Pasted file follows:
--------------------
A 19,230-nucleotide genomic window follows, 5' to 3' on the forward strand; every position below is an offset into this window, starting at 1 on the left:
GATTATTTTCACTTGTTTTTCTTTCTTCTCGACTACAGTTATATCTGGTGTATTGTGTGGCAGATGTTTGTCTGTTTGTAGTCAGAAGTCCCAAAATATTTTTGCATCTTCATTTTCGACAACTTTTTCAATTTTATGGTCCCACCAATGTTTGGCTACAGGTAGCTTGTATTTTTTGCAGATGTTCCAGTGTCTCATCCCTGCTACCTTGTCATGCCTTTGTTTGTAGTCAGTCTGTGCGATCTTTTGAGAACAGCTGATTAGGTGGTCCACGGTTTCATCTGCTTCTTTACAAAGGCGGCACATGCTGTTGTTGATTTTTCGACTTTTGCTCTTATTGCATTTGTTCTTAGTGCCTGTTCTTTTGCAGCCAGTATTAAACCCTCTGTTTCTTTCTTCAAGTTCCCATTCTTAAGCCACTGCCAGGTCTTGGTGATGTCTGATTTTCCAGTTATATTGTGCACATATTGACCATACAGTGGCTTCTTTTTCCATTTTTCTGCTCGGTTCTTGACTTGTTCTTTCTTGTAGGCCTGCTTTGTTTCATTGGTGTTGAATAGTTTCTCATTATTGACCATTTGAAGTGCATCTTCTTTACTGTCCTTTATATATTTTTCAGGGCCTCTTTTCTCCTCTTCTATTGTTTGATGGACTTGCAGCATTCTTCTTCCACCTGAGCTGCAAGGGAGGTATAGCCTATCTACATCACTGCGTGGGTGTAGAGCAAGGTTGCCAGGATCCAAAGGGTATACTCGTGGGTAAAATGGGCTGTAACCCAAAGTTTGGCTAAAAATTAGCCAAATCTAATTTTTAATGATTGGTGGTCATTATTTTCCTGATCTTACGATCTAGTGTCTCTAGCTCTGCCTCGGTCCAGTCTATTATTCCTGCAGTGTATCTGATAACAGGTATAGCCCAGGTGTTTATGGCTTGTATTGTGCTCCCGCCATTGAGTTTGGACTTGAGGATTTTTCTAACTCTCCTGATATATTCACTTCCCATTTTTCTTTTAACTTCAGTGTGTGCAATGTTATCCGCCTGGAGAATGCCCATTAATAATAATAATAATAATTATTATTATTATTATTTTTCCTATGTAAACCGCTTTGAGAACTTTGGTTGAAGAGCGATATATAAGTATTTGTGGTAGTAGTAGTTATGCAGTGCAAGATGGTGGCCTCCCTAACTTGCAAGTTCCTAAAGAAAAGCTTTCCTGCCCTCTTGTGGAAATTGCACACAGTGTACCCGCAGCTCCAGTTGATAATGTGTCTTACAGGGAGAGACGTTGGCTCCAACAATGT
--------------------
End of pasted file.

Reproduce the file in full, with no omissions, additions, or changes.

A 19,230-nucleotide genomic window follows, 5' to 3' on the forward strand; every position below is an offset into this window, starting at 1 on the left:
GATTATTTTCACTTGTTTTTCTTTCTTCTCGACTACAGTTATATCTGGTGTATTGTGTGGCAGATGTTTGTCTGTTTGTAGTCAGAAGTCCCAAAATATTTTTGCATCTTCATTTTCGACAACTTTTTCAATTTTATGGTCCCACCAATGTTTGGCTACAGGTAGCTTGTATTTTTTGCAGATGTTCCAGTGTCTCATCCCTGCTACCTTGTCATGCCTTTGTTTGTAGTCAGTCTGTGCGATCTTTTGAGAACAGCTGATTAGGTGGTCCACGGTTTCATCTGCTTCTTTACAAAGGCGGCACATGCTGTTGTTGATTTTTCGACTTTTGCTCTTATTGCATTTGTTCTTAGTGCCTGTTCTTTTGCAGCCAGTATTAAACCCTCTGTTTCTTTCTTCAAGTTCCCATTCTTAAGCCACTGCCAGGTCTTGGTGATGTCTGATTTTCCAGTTATATTGTGCACATATTGACCATACAGTGGCTTCTTTTTCCATTTTTCTGCTCGGTTCTTGACTTGTTCTTTCTTGTAGGCCTGCTTTGTTTCATTGGTGTTGAATAGTTTCTCATTATTGACCATTTGAAGTGCATCTTCTTTACTGTCCTTTATATATTTTTCAGGGCCTCTTTTCTCCTCTTCTATTGTTTGATGGACTTGCAGCATTCTTCTTCCACCTGAGCTGCAAGGGAGGTATAGCCTATCTACATCACTGCGTGGGTGTAGAGCAAGGTTGCCAGGATCCAAAGGGTATACTCGTGGGTAAAATGGGCTGTAACCCAAAGTTTGGCTAAAAATTAGCCAAATCTAATTTTTAATGATTGGTGGTCATTATTTTCCTGATCTTACGATCTAGTGTCTCTAGCTCTGCCTCGGTCCAGTCTATTATTCCTGCAGTGTATCTGATAACAGGTATAGCCCAGGTGTTTATGGCTTGTATTGTGCTCCCGCCATTGAGTTTGGACTTGAGGATTTTTCTAACTCTCCTGATATATTCACTTCCCATTTTTCTTTTAACTTCAGTGTGTGCAATGTTATCCGCCTGGAGAATGCCCATTAATAATAATAATAATAATTATTATTATTATTATTTTTCCTATGTAAACCGCTTTGAGAACTTTGGTTGAAGAGCGATATATAAGTATTTGTGGTAGTAGTAGTTATGCAGTGCAAGATGGTGGCCTCCCTAACTTGCAAGTTCCTAAAGAAAAGCTTTCCTGCCCTCTTGTGGAAATTGCACACAGTGTACCCGCAGCTCCAGTTGATAATGTGTCTTACAGGGAGAGACGTTGGCTCCAACAATGT